And it fits the introvert mold that you talked about, and you described it as a sport that helped you become self-motivated.

Sam Sebastian:
Yeah.

Goldy Hyder:
What about team sports? Did you play team sports?

Sam Sebastian:
I did. So growing up, when you play tennis and you’re a singles player, you’re right, you’re on an island. It’s up to you. And then you get to high school and you actually start playing on a team. Now you’re playing singles, but you’re part of a team.

Goldy Hyder:
Sure.

Sam Sebastian:
And then when I got to university, I played on a team. I love tennis the most. When I was in high school and university playing on a team. There was nothing like it.

Goldy Hyder:
It’s not the same as playing basketball or soccer.

Sam Sebastian:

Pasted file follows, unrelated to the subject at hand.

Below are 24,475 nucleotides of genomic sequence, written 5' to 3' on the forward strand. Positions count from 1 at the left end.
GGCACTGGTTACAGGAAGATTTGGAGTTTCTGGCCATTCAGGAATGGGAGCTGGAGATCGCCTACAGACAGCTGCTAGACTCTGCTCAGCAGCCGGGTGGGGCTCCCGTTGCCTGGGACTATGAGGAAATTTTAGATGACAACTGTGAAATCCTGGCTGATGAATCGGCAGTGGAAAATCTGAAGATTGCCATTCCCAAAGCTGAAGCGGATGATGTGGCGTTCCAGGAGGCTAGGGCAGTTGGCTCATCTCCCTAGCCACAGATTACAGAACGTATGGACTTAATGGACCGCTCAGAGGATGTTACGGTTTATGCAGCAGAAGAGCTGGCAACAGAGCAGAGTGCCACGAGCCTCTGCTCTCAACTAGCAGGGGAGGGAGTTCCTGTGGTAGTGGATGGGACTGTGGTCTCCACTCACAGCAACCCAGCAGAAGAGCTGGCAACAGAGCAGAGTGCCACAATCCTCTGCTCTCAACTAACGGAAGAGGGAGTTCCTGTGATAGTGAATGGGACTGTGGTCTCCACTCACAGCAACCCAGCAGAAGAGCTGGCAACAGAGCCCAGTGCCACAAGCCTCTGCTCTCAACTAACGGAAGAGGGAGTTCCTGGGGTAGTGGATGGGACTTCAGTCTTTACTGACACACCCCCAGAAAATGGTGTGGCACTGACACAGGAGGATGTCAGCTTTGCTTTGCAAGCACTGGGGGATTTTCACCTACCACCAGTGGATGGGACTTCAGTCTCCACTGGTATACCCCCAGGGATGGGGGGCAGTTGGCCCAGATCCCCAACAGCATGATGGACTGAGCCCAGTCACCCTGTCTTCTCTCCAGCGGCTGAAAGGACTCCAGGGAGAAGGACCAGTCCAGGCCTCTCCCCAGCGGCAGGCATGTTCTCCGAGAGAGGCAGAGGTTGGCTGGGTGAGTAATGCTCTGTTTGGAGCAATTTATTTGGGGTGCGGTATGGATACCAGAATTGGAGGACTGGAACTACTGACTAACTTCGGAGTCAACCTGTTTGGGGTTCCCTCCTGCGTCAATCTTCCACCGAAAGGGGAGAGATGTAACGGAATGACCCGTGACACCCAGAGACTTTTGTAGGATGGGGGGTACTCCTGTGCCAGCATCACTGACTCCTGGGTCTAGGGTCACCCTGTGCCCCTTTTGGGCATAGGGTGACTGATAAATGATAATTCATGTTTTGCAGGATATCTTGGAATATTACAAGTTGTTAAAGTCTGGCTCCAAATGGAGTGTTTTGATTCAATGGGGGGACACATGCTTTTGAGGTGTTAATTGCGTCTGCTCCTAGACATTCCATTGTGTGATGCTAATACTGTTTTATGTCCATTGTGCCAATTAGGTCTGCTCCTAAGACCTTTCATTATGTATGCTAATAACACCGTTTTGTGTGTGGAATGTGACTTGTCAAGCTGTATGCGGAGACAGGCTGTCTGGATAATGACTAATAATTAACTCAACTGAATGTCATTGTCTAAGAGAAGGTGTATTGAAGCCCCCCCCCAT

It’s not, but you… It’s not but it is because you, every time I watch or listen to a player retire, they always talk about what I’ll miss the most is the comradery with your teammates and how you rely on them in the support system and playing for them. And that was what drove me those probably last five years of playing tennis was not letting my teammates down and doing everything I could for them. And then the feeling when we won the Big Ten, we’d won the Big Ten on Ohio State for the first time in 46 years, that was like the highlight of my sports career, but not for me individually. I went five in all six in the Big Ten Tournament, I didn’t care about that. It was the fact that we as a team for the first time in 46 years won the Big Ten.

Sam Sebastian: